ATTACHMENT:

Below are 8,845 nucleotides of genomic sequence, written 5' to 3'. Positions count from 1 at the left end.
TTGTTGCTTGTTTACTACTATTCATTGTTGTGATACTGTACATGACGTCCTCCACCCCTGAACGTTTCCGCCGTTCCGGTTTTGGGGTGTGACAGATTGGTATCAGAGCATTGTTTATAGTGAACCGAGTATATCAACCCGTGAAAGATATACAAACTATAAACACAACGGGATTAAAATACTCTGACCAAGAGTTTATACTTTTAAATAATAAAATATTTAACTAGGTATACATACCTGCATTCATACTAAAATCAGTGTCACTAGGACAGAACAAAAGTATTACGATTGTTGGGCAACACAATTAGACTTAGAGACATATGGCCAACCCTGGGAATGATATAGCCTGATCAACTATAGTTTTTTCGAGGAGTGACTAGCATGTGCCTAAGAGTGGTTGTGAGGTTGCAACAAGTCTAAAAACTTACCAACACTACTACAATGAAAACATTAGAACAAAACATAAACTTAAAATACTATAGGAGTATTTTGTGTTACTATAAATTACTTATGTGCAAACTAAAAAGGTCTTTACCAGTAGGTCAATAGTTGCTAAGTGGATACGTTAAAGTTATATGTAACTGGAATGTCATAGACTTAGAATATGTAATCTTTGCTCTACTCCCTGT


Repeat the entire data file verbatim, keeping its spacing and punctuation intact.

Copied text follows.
Below are 8,845 nucleotides of genomic sequence, written 5' to 3'. Positions count from 1 at the left end.
TTGTTGCTTGTTTACTACTATTCATTGTTGTGATACTGTACATGACGTCCTCCACCCCTGAACGTTTCCGCCGTTCCGGTTTTGGGGTGTGACAGATTGGTATCAGAGCATTGTTTATAGTGAACCGAGTATATCAACCCGTGAAAGATATACAAACTATAAACACAACGGGATTAAAATACTCTGACCAAGAGTTTATACTTTTAAATAATAAAATATTTAACTAGGTATACATACCTGCATTCATACTAAAATCAGTGTCACTAGGACAGAACAAAAGTATTACGATTGTTGGGCAACACAATTAGACTTAGAGACATATGGCCAACCCTGGGAATGATATAGCCTGATCAACTATAGTTTTTTCGAGGAGTGACTAGCATGTGCCTAAGAGTGGTTGTGAGGTTGCAACAAGTCTAAAAACTTACCAACACTACTACAATGAAAACATTAGAACAAAACATAAACTTAAAATACTATAGGAGTATTTTGTGTTACTATAAATTACTTATGTGCAAACTAAAAAGGTCTTTACCAGTAGGTCAATAGTTGCTAAGTGGATACGTTAAAGTTATATGTAACTGGAATGTCATAGACTTAGAATATGTAATCTTTGCTCTACTCCCTGT